- In 2003, the ratio of students to computers in all public schools was 4.4 to 1.
- 48 states included technology standards for students in 2004-2005.
- In 2003, 8 percent of public schools lent laptop computers to students. In those schools, the median number of laptop computers available for loan was 5.
- Schools in rural areas (12 percent) were more likely than city schools (5 percent) and urban fringe schools (7 percent) to lend laptops.
- In 2003, 10 percent of public schools provided a handheld computer to students or teachers.
- 16 states had at least one cyber charter school operating in 2004-2005.
- 22 states had established virtual schools in 2004-2005.
- 56 percent of 2- and 4-year degree-granting institutions offer distance education courses, with 90 percent of public institutions offering distance education courses.
- The gender divide in computer use has been essentially eliminated, as there is no overall difference between boys and girls in overall use of computers. Girls however are slightly more likely than boys to use home computers for e-mail, word processing and completing school assignments than playing games.
- 36% of school districts and 9% of all public schools have students enrolled in distance education courses.
- There were an estimated 328,000 enrollments in distance education courses by K12 students during the 2001-2002 school year.
- 68% of the enrollments were in high school with an additional 29% in combined or ungraded schools.
- 45,300 enrollments in distance education were Advanced Placement or college-level courses.
- A greater proportion of rural area districts had students enrolled in distance education courses than did urban and suburban districts.
- 42% of districts that have students enrolled in distance education courses are high poverty districts.
- When small districts offer distance learning, they are more likely to involve a greater proportion of schools.
- 80% of public school districts offering online courses said that offering courses not available at their schools is one of the most important reasons for having distance education.
- 50% of public school districts offering online courses cited distance learning as very important in making Advanced Placement or college-level courses available to all students.
- 92% of districts enrolled in online distance education courses had students access online courses from school.
- 24% of districts with students accessing online courses from home provided or paid for a computer for all students, while an additional 8% did so for some students.
National Education Technology Plan
- No Child Left Behind requires the Secretary to update and publish a national long-range technology plan, based on an assessment of the continuing and future needs of the nation's schools in effectively using technology to provide all students the opportunity to meet challenging state academic standards. The plan highlights 7 action steps that states, districts and schools can take to evaluate their use of technology to improve student achievement.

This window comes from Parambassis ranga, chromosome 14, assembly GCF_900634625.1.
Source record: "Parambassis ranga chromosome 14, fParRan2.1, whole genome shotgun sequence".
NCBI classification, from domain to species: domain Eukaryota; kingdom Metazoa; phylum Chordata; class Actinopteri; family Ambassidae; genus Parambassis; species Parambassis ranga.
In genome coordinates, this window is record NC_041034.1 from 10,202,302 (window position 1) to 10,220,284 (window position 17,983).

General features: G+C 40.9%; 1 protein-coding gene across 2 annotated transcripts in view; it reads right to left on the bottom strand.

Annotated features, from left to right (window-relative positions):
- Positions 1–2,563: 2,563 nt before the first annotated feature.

- The plan was released in January 2005.
- No Child Left Behind requires that every student should be technology literate by the time they finish the 8th grade.
- To support this requirement, the Department provided assistance to the 21st Century Skills Forum, a public-private partnership among government, business and education.
- The Forum created a framework to define technological literacy and 21st century skills; identify best practices for applying these skills in the classroom; provide assistance to states and schools to see how these skills and basic skills can be taught in complementary ways; design a self-assessment tool on technological literacy and 21st century skills; create tools to define, teach, and assess 21st century skills.
Measuring Technology's Impact
- No Child Left Behind provides $15 million for a five year research study to identify the conditions necessary for technology to improve student achievement utilizing scientifically based research methods.
Using Technology to Enable Accountability Systems
- State agencies and school districts are required to develop robust accountability systems using data warehousing and business intelligence tools. The goal is to equip policy makers and school leaders with the tools needed to analyze real time student performance metrics along with other demographic, achievement and budgetary indicators.
- States are encouraged to use online assessment systems so results can be delivered to students and teacher instantaneously instead of the weeks traditional assessments take.
Friendship Through Education
- Using the Internet to connect students in the U.S. and Arab nations to develop mutual understandings of one another's cultures. http://www.friendshipthrougheducation.org/
- No Child Left Behind is focused on a divide that parallels the digital divide-the achievement gap. When schools use technology to close the achievement gap, they also bridge the digital divide.
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